Planning consent for a contemporary eco-home in Yorkshire

Written by Andrew Yeats – a Chartered Architect at Eco Arc


The architectural design process

It was a stipulation of Dr Garnett’s that his home would not compromise between the most ecologically friendly design and the convenience of conventional modern living; it was essential to achieve the highest standards in both areas.

The Garnett’s home is not just designed for the couples needs at their current stage of life, but for all the stages of their lifecycle. There was to be adequate space for living, playing, food production, laundry etc., in an environment to be heated and ventilated throughout the day and night at minimal financial and environmental cost. They wanted to future-proof their downstairs floorplan to allow for disabled living with minimal adaptation; once again with affordable 24/7 heating and ventilation. Between these extremes, we also worked with the Garnetts to consider opportunities for low energy sustainable living supported by design features such as bicycle parking and access to local amenities by foot and bicycle. Even then, from the outset, the couple were planning for a vegetable garden on-site that would reduce the need for bought produce and reduce the travel miles of the produce consumed.

Much conventional traditional housing in the UK is very poorly designed in terms of energy conservation and ecological awareness. Most houses are poorly insulated and consume unnecessarily high levels of energy (usually from non-renewable sources) and at the same time produce high levels of waste and pollution. Such energy consumption occurs initially when the building is constructed, continues throughout its lifetime (through the fossil fuel resource demands of use, repairs and renewals) and extends beyond its removal because its demolition wastes then have to be accommodated elsewhere.

Here is the left elevation sketch of the Garnett's home, designed by Andrew Yeats

The planning application process

For Dr Garnett’s oak frame Passive House project, we proposed a sustainable approach in line with many of the Scarborough Borough Council policies relating to physical, social, economic and sustainability issues. On a broader level, the proposals for the project also supported several other policies and statements including the following:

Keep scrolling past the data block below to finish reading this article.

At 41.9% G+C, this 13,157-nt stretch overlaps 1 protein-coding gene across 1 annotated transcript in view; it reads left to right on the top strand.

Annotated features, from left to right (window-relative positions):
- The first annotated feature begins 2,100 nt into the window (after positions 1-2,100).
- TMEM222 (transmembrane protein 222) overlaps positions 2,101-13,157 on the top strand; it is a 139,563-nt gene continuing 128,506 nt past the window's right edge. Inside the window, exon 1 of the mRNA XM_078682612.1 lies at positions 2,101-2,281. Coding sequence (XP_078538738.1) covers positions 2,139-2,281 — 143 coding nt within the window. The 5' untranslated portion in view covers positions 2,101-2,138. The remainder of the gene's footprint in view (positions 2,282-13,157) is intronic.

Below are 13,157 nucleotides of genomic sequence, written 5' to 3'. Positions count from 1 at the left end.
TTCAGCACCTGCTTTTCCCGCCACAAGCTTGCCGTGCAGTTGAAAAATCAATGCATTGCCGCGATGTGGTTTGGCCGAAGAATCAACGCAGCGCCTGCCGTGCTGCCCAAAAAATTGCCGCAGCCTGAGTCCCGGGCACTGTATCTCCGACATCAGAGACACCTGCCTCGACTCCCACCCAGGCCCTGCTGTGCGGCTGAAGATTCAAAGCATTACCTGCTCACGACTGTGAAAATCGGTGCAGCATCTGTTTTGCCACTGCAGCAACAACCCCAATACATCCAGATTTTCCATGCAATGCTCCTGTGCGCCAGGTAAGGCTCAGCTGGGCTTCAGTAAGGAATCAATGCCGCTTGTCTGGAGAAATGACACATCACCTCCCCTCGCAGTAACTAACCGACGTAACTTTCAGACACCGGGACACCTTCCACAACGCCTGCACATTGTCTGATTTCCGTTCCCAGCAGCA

• The UK Government’s ‘Communities and Local Government’ national planning guidance for sustainable development
  • The UK Government’s commitment under the Kyoto Protocol and additional target to reduce CO2 emissions by 20% of the 1990 level by 2012
  • The Royal Commission on Environment Pollution recommendation to reduce CO2 emissions by 60% of the 1990 level by 2050
  • The Intergovernmental Panel on Climate Change scientific assessment and recommendations to act
  • The UK Government’s ‘Code for Sustainable Homes ‘recommendations for Level 6 carbon neutral homes.

The proposed house needed to be a low carbon, eco-dwelling within a traditionally scaled envelope. It needed to be a low embodied energy, super-insulated, Passive House construction. Please click here to learn more about Passivhaus (Passive House) design. Most of the space heating was to be from passive solar gain, heat generated by the occupants, domestic electrical appliances and heat recovered from the mechanical ventilation system.

Resources consumed in and during construction were vigorously considered and used as efficiently as possible so that the resource could be reused or recycled without creating carbon emissions, pollution or rubbish. This awareness of the cyclical nature of the eco-systems offered a demonstration of a sustainable way forward in which the couple would live in balance with the natural world.

Planning permission was approved and work began on the construction of the Garnett’s home in March 2016. This joint project between our teams and Eco Arc, was very much led by the vision of the self-builder Dr Garnett, and was completed a year later.


Would you like to learn more about the Garnetts’ home building journey? Please see a link to their case study below.

Contemporary home, Encapsulation
12 Dec 2019

The UK's first oak frame eco-home to meet rigorous Passivhaus stand…

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